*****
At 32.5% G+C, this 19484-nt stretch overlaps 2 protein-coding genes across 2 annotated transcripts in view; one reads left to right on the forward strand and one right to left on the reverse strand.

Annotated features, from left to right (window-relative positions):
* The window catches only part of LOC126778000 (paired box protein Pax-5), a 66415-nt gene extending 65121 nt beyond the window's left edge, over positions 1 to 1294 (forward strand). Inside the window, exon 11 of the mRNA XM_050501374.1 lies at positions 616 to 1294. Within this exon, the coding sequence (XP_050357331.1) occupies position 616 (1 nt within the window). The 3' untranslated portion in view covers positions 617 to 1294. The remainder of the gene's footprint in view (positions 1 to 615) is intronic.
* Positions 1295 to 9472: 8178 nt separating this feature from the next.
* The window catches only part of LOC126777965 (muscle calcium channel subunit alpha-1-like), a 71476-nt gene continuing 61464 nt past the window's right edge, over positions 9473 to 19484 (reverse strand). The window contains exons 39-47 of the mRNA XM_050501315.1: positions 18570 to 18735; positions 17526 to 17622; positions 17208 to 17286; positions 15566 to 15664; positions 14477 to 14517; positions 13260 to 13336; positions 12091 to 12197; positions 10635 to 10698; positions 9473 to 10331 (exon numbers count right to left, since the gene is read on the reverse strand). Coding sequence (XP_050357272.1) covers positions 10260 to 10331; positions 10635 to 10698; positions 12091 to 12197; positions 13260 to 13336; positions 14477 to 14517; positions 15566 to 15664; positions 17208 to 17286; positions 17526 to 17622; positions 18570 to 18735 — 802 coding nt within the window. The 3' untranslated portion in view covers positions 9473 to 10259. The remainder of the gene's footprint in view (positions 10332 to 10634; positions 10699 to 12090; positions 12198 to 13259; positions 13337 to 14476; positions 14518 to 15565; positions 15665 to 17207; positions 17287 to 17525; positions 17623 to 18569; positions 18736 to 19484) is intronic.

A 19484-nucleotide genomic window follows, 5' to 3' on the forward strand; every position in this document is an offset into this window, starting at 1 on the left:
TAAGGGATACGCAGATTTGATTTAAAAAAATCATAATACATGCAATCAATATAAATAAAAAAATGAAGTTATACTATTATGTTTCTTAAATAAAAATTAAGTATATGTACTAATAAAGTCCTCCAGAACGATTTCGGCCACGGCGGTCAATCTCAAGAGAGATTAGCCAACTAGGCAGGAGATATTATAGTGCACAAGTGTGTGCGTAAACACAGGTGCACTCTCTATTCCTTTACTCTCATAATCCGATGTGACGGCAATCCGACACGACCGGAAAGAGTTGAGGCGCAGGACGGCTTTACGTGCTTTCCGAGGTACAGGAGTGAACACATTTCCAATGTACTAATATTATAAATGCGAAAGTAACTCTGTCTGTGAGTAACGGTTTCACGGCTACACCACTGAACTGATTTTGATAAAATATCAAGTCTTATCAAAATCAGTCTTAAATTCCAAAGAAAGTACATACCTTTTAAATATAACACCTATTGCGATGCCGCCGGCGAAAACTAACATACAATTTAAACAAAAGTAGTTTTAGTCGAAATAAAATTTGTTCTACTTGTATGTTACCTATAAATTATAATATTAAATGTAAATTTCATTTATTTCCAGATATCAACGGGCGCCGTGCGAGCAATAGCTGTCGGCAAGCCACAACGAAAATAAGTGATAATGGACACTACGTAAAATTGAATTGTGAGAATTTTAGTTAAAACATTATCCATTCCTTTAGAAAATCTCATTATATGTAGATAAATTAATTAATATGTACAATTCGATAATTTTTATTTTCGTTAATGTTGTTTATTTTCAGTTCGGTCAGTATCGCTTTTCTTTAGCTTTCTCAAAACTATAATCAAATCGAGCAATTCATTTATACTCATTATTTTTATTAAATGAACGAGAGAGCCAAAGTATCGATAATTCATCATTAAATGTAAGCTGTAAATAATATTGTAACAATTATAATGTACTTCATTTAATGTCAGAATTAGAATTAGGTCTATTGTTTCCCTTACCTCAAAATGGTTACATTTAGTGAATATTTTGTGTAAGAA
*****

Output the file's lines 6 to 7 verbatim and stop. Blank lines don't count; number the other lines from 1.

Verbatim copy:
A 19484-nucleotide genomic window follows, 5' to 3' on the forward strand; every position in this document is an offset into this window, starting at 1 on the left:
TAAGGGATACGCAGATTTGATTTAAAAAAATCATAATACATGCAATCAATATAAATAAAAAAATGAAGTTATACTATTATGTTTCTTAAATAAAAATTAAGTATATGTACTAATAAAGTCCTCCAGAACGATTTCGGCCACGGCGGTCAATCTCAAGAGAGATTAGCCAACTAGGCAGGAGATATTATAGTGCACAAGTGTGTGCGTAAACACAGGTGCACTCTCTATTCCTTTACTCTCATAATCCGATGTGACGGCAATCCGACACGACCGGAAAGAGTTGAGGCGCAGGACGGCTTTACGTGCTTTCCGAGGTACAGGAGTGAACACATTTCCAATGTACTAATATTATAAATGCGAAAGTAACTCTGTCTGTGAGTAACGGTTTCACGGCTACACCACTGAACTGATTTTGATAAAATATCAAGTCTTATCAAAATCAGTCTTAAATTCCAAAGAAAGTACATACCTTTTAAATATAACACCTATTGCGATGCCGCCGGCGAAAACTAACATACAATTTAAACAAAAGTAGTTTTAGTCGAAATAAAATTTGTTCTACTTGTATGTTACCTATAAATTATAATATTAAATGTAAATTTCATTTATTTCCAGATATCAACGGGCGCCGTGCGAGCAATAGCTGTCGGCAAGCCACAACGAAAATAAGTGATAATGGACACTACGTAAAATTGAATTGTGAGAATTTTAGTTAAAACATTATCCATTCCTTTAGAAAATCTCATTATATGTAGATAAATTAATTAATATGTACAATTCGATAATTTTTATTTTCGTTAATGTTGTTTATTTTCAGTTCGGTCAGTATCGCTTTTCTTTAGCTTTCTCAAAACTATAATCAAATCGAGCAATTCATTTATACTCATTATTTTTATTAAATGAACGAGAGAGCCAAAGTATCGATAATTCATCATTAAATGTAAGCTGTAAATAATATTGTAACAATTATAATGTACTTCATTTAATGTCAGAATTAGAATTAGGTCTATTGTTTCCCTTACCTCAAAATGGTTACATTTAGTGAATATTTTGTGTAAGAA